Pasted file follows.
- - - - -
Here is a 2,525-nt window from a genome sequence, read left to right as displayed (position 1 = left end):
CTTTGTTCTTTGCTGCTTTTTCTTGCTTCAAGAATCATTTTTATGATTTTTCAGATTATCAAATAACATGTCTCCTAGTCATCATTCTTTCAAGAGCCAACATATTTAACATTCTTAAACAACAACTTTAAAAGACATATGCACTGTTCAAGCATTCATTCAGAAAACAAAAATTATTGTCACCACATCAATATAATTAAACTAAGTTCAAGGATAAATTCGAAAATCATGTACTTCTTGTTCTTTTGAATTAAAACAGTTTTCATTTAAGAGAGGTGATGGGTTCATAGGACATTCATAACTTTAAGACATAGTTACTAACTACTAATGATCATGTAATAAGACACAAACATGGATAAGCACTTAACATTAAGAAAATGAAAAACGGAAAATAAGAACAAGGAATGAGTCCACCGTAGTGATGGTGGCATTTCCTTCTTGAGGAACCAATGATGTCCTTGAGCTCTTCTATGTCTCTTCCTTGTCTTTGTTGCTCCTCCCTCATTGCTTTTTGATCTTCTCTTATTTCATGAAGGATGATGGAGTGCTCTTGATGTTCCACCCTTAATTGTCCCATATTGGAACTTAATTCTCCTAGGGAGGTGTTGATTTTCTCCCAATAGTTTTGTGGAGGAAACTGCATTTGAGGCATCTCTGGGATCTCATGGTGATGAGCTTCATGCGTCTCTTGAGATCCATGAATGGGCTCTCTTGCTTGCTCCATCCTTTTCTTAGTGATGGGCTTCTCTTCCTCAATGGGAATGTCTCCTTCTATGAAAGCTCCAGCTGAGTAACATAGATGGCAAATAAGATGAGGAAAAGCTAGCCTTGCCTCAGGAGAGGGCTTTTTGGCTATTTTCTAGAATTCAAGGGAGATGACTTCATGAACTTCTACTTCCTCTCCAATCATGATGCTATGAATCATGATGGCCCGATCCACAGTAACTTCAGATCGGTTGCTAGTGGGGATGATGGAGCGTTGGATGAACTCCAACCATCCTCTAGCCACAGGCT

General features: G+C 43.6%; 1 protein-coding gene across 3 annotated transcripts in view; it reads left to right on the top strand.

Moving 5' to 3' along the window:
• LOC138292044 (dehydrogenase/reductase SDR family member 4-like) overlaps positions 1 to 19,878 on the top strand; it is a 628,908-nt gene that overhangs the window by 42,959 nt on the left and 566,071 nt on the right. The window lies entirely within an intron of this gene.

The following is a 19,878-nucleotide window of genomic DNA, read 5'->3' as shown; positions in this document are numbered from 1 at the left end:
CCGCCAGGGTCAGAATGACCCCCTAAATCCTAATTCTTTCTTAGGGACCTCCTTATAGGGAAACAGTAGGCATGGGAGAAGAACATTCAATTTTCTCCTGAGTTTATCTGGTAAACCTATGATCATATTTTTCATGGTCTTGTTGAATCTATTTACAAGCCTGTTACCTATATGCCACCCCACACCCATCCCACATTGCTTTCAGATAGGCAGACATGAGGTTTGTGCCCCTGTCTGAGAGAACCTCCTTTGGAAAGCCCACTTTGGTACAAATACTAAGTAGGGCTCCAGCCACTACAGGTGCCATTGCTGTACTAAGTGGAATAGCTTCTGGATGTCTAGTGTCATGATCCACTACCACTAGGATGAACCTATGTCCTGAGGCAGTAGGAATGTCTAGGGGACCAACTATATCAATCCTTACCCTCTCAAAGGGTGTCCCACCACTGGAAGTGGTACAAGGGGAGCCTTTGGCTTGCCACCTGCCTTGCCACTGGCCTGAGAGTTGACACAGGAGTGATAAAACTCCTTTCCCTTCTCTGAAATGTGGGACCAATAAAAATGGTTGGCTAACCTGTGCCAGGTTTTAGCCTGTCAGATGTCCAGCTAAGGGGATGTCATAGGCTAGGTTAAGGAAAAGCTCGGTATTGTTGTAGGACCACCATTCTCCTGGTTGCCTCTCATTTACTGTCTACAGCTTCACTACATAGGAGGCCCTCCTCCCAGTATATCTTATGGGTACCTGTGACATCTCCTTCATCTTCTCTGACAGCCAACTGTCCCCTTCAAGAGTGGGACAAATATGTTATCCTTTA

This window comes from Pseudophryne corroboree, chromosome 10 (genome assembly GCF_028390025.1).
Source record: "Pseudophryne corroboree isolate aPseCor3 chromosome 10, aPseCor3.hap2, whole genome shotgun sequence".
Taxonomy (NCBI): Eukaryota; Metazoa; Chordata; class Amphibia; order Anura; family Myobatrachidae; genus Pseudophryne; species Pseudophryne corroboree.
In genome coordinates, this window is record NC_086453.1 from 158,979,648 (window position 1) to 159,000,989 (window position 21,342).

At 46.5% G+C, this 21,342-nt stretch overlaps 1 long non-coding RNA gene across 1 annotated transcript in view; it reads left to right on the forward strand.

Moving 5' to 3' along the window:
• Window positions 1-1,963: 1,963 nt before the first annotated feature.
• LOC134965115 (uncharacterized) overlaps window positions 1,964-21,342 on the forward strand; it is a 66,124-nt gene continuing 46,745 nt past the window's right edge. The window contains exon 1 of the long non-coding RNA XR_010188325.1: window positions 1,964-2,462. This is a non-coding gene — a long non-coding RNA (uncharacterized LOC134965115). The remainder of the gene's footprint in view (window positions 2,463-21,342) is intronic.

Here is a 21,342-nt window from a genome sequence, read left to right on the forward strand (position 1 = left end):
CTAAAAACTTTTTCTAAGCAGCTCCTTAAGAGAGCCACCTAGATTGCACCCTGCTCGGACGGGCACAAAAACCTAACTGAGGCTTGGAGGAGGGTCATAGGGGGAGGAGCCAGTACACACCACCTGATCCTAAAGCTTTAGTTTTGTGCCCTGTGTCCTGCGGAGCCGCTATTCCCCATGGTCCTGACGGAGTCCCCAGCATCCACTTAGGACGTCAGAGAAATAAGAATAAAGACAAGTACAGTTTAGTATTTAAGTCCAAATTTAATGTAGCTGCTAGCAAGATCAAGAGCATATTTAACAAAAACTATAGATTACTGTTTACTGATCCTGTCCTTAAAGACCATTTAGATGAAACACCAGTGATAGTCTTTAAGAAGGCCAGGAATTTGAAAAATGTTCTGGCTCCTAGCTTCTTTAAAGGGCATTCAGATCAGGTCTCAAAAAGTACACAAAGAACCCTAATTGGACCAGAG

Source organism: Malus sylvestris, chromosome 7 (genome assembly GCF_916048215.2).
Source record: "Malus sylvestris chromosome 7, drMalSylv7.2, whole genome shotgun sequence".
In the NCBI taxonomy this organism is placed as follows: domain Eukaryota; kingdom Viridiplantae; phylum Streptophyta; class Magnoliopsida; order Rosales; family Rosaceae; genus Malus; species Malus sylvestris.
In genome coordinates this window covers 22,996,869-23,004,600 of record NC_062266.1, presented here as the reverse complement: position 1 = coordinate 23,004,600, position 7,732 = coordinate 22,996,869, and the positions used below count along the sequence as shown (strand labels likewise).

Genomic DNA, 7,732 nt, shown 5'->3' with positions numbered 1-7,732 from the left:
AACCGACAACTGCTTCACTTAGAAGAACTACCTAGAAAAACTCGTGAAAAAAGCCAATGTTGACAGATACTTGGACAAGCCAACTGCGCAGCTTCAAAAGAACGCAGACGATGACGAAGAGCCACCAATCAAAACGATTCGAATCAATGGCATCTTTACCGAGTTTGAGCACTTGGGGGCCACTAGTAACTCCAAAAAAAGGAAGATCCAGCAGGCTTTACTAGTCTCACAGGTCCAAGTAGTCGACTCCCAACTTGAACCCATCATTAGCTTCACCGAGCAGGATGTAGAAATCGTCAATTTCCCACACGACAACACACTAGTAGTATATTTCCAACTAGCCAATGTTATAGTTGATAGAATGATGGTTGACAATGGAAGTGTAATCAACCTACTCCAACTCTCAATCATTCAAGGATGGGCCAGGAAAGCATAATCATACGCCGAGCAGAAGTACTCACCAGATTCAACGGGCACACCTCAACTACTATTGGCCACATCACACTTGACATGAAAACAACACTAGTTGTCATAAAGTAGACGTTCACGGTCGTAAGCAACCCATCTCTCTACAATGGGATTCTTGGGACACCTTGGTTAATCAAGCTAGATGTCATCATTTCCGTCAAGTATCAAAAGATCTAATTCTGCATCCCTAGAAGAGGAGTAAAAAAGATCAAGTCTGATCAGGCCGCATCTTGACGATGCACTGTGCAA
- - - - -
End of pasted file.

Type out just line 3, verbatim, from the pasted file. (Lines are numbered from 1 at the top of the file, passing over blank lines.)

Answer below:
General features: G+C 43.6%; 1 protein-coding gene across 3 annotated transcripts in view; it reads left to right on the top strand.